Structure of Saccharomyces cerevisiae DNA polymerase epsilon by cryo-electron microscopy

Department of Structural Biology, The Scripps Research Institute, 10550 North Torrey Pines Road, La Jolla, California 92037, USA.
Nature Structural & Molecular Biology (Impact Factor: 13.31). 02/2006; 13(1):35-43. DOI: 10.1038/nsmb1040
Source: PubMed


The structure of the multisubunit yeast DNA polymerase epsilon (Pol epsilon) was determined to 20-A resolution using cryo-EM and single-particle image analysis. A globular domain comprising the catalytic Pol2 subunit is flexibly connected to an extended structure formed by subunits Dpb2, Dpb3 and Dpb4. Consistent with the reported involvement of the latter in interaction with nucleic acids, the Dpb portion of the structure directly faces a single cleft in the Pol2 subunit that seems wide enough to accommodate double-stranded DNA. Primer-extension experiments reveal that Pol epsilon processivity requires a minimum length of primer-template duplex that corresponds to the dimensions of the extended Dpb structure. Together, these observations suggest a mechanism for interaction of Pol epsilon with DNA that might explain how the structure of the enzyme contributes to its intrinsic processivity.

Download full-text


Available from: Erik Johansson,
19 Reads
  • Source
    • "Pol a-B is arranged as an elongated structure organized in two lobes connected by a flexible linker. This quaternary organization has been observed for other eukaryotic replicative polymerases such as DNA polymerase ε (Asturias et al., 2006) and DNA polymerase d (Jain et al., 2009), which are responsible for the replication of the leading and lagging strands, respectively. In all these replicative complexes, the flexibility between the different lobes has been identified as a functional characteristic that allows the accommodation of different conformations of DNA during its replication and facilitates the interactions of these complexes with other components of the replication machinery. "
    [Show abstract] [Hide abstract]
    ABSTRACT: This article presents a method to study large-scale conformational changes by combining electron microscopy (EM) single-particle image analysis and normal mode analysis (NMA). It is referred to as HEMNMA, which stands for hybrid electron microscopy normal mode analysis. NMA of a reference structure (atomic-resolution structure or EM volume) is used to predict possible motions that are then confronted with EM images within an automatic iterative elastic 3D-to-2D alignment procedure to identify actual motions in the imaged samples. HEMNMA can be used to extensively analyze the conformational changes and may be used in combination with classic discrete procedures. The identified conformations allow modeling of deformation pathways compatible with the experimental data. HEMNMA was tested with synthetic and experimental data sets of E. coli 70S ribosome, DNA polymerase Pol α and B subunit complex of the eukaryotic primosome, and tomato bushy stunt virus.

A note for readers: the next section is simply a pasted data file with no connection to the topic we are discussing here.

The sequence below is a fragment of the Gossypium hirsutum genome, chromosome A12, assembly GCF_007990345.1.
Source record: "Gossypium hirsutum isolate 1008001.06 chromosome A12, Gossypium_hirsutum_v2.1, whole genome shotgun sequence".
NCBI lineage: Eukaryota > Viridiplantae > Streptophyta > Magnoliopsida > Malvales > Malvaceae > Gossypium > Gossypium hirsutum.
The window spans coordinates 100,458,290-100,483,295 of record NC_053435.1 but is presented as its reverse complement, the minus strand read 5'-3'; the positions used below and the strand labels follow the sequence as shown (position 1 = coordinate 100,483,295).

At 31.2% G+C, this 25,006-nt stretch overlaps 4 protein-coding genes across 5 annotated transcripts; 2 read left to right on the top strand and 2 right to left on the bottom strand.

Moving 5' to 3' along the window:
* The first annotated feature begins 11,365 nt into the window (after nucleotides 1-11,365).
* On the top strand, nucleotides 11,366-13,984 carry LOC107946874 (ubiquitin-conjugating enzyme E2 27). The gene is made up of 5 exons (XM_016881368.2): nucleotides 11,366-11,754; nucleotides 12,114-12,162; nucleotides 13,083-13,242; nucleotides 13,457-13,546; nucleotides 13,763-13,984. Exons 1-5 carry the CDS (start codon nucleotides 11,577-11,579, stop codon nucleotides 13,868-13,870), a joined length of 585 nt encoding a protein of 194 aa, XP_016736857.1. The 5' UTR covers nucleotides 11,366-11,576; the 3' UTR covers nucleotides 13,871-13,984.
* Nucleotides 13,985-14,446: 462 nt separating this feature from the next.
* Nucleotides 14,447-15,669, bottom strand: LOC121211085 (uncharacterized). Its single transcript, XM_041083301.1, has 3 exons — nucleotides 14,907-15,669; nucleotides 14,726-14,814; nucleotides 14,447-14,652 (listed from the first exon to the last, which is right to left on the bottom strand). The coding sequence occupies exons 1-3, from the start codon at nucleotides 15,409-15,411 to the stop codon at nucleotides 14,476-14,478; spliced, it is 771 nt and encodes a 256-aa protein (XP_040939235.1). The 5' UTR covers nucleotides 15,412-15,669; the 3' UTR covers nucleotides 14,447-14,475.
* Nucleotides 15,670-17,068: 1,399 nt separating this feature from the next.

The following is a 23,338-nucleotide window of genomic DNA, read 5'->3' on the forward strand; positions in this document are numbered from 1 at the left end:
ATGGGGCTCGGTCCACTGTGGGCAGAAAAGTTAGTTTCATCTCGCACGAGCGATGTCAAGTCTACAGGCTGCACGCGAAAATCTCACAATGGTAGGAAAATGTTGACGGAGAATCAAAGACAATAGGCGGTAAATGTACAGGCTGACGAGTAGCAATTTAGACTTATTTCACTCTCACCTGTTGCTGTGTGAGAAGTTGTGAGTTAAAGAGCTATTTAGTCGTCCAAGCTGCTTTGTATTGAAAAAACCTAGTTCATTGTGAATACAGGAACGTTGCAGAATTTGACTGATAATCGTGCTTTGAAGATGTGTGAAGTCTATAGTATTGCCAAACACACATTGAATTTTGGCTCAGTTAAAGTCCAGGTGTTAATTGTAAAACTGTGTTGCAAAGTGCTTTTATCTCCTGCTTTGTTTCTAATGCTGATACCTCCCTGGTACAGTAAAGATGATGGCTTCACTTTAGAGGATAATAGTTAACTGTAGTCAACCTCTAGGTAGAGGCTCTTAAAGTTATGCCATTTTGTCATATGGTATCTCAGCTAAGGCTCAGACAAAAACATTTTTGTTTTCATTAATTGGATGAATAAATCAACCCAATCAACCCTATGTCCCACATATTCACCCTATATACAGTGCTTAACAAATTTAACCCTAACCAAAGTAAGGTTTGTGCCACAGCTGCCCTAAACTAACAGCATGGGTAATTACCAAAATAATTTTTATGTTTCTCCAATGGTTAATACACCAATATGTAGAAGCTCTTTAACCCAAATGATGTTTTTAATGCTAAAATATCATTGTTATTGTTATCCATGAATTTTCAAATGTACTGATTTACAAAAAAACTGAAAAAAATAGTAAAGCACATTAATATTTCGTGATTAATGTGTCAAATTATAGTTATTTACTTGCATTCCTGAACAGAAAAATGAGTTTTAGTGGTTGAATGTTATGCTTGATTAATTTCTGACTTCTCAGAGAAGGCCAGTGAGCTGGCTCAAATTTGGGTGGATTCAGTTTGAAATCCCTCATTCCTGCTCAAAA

Structure 02/2014; 22(3). DOI:10.1016/j.str.2014.01.004 · 5.62 Impact Factor
  • Source
    • "Consequently, one could envision Dpb3 and Dpb4 along with Dpb2 acting like a processivity factor, which would explain the unusual intrinsic high processivity of Pol e in the absence of PCNA. The presence of Dpb3/Dpb4 also plays a structural role in Pol e by stabilizing the conformation of Dpb2 (Asturias et al. 2006). "